Capitalizing on Digital Doctor-Patient Communication in 2014 – Key Statistics

Social Media Statistics Healthcare Marketing

Doctors and patients don’t communicate well, at least according to a recent poll released at the World Diabetes Congress of the International Diabetes Federation in Australia. The trouble with the perceived results is the simple fact that a better doctor-patient relationship leads to better care, better outcomes, and increased patient satisfaction. But according to the study, only 29% of polled patients said their healthcare teams asked their opinion on treatment regimens.

In addition to the findings was the fact that 84% of polled healthcare professionals said it would be helpful if their patients prepared questions in advance of the consultation.
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Should Physicians be Utilizing Facebook?

At Quaintise, we understand that as social media tools become ubiquitous with healthcare marketing and advertising, fears will increase as to their true purpose and possibilities. These tools (Facebook, Twitter, Pinterest, etc) are synonymous with big brands such Coca Cola, Starbucks, Ford, Red Bull and even Disney, but are also making waves for medical organizations such as Cleveland Clinic and WebMD. And as social media tools have become a pivotal piece of the entire healthcare marketing puzzle, it’s our job at Quaintise to quell any fears that our physicians and specialists might have.


Personal vs Professional Page

An aspect of social media that many physicians and specialists often overlook is the line between professional and personal. While Facebook does have guidelines for setting up multiple accounts under the same name, it does allow you to set up a professional presence as well as a personal one. Our healthcare marketing experts do not touch your personal profile and highly suggest that you do not respond to personal friend requests from patients or personal messages. All questions, concerns and friend requests need to be dealt with on a professional level, directly from your professional page.

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HIPAA Changes the Game for Healthcare Marketing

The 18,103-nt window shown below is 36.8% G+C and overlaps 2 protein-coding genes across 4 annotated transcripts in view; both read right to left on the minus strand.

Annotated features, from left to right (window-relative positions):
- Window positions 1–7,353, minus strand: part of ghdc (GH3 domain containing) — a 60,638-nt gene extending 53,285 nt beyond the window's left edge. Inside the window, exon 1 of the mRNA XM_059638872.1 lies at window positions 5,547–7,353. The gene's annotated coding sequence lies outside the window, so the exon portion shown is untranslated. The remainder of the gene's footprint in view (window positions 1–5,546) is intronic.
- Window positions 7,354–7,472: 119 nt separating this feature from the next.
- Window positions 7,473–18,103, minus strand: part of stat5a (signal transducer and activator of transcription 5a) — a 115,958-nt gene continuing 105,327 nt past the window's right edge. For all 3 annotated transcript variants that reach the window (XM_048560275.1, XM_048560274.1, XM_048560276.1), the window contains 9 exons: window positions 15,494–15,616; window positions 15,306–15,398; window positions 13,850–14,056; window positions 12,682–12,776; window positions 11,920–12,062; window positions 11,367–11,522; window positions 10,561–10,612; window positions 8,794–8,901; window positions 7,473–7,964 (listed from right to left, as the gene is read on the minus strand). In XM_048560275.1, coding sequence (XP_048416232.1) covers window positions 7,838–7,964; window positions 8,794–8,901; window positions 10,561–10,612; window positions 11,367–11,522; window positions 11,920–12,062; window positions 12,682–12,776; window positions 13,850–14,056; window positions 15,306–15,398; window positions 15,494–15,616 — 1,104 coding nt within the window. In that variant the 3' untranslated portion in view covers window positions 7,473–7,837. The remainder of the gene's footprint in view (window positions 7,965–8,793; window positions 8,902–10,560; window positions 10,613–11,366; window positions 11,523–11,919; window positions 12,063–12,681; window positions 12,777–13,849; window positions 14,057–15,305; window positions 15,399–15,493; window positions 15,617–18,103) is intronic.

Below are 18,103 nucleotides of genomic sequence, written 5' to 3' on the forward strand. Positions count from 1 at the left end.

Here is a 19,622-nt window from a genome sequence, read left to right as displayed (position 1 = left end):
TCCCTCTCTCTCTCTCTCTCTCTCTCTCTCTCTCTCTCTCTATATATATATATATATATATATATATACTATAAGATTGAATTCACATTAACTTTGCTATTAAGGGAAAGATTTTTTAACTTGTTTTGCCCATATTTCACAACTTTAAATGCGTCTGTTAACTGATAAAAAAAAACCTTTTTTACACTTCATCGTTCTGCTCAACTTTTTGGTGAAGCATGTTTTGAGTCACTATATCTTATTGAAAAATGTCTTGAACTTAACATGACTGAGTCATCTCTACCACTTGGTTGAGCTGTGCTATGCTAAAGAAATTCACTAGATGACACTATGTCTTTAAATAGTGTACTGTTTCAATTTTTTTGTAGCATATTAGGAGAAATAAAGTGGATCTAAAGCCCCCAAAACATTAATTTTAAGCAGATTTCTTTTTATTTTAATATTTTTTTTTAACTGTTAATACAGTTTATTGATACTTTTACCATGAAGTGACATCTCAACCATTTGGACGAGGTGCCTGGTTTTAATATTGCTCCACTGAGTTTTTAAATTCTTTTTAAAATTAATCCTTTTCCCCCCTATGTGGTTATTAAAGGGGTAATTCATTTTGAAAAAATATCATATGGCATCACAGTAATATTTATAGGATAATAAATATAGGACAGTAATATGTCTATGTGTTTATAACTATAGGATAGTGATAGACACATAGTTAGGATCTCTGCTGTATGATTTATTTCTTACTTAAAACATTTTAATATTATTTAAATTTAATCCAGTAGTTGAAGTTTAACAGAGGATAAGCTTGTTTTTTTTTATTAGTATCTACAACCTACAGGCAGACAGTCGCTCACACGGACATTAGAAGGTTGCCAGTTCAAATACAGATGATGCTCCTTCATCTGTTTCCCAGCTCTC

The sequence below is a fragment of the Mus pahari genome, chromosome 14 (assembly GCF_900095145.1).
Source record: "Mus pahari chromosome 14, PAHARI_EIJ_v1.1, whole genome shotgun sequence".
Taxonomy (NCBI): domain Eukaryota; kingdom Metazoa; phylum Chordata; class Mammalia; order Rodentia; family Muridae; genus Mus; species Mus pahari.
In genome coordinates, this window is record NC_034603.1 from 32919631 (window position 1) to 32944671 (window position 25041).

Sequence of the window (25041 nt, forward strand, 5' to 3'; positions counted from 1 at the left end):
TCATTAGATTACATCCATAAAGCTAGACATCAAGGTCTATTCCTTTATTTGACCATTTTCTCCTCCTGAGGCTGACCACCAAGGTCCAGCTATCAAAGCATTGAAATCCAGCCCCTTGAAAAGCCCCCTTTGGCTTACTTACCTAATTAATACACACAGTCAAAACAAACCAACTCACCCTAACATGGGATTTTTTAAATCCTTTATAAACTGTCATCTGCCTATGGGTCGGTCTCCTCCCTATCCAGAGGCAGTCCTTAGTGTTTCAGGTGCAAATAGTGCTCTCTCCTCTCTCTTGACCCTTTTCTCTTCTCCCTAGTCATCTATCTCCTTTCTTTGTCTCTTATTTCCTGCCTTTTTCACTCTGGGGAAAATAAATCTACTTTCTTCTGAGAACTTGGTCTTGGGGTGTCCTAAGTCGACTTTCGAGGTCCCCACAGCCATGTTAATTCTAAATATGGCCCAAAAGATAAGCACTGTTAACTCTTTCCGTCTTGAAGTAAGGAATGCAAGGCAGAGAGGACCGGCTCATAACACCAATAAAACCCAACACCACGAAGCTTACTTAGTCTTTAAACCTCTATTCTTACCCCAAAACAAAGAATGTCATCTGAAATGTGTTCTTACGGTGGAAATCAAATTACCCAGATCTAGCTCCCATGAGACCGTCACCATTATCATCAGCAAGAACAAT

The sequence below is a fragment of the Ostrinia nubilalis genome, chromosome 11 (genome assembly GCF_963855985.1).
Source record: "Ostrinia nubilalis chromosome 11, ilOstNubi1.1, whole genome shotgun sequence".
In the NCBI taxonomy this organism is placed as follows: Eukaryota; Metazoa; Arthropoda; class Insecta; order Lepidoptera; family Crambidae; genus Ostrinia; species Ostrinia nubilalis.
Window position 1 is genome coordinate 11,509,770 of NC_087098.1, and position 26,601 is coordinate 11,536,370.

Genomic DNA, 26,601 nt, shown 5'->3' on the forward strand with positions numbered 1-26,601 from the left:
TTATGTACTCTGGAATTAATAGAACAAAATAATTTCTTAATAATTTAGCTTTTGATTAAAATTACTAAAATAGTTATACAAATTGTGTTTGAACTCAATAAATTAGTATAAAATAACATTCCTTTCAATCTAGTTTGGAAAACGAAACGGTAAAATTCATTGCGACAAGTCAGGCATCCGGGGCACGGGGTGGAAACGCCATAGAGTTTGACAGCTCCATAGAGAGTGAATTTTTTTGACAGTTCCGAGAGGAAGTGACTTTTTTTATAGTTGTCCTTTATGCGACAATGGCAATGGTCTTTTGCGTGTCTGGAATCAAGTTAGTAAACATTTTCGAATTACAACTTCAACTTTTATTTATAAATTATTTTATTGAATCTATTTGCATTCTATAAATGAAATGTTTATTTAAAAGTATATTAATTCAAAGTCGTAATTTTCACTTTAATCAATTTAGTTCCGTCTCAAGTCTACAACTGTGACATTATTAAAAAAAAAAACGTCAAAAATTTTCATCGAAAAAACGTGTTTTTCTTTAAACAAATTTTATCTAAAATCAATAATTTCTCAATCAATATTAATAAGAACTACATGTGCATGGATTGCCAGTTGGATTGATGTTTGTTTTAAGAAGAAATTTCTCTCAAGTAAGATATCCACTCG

The Health Insurance Portability and Accountability Act of 1996, also known as HIPAA to anyone in the healthcare field, received an update this past week with the release of a new 536-page ‘HIPAA omnibus final rule.’ The momentous update clarifies patients’ rights as they pertain to health information. It also increases penalties and ultimately updates an outdated Act for a modernized, digital world.  Let’s take a look at the main provisions in the 2013 update:


For Patients…

The greatest change in the HIPPA omnibus final rule comes for patients, and increases their instant access to their own digital health records. In the past, an ‘individual (was) entitled to receive a copy in the form or format requested if readily producible.’ However, if the physician did not use digital formatting, you got a hard copy and that was the end of it, if you could get that hard copy.
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Real-Time Relationship Building in 2013

In healthcare marketing we often talk about building your business brand, building trust between your brand and your audience, and cultivating relationships through all forms of media. In 2013, the next generation of brand building will be in real-time; a quick-paced facet of marketing, and incredibly personal. Sure, when a Fan has a question or concern on Twitter it’s wonderful to have a quick response and follow up with some reputation management, but in 2013 you will have to do a great deal more to get the audience to pay attention.


Real-Time Relationship Building

In 2012, real-time relationship building meant connecting with your brand’s audience on their level; on social media outlets such as Twitter, Pinterest, Facebook, even Google Plus, Google Local and Yelp. In healthcare marketing, it meant answering medical questions by not only following HIPAA regulations, but by providing as much relevant information as possible.

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Healthcare Marketing in the Age of HIPAA Fears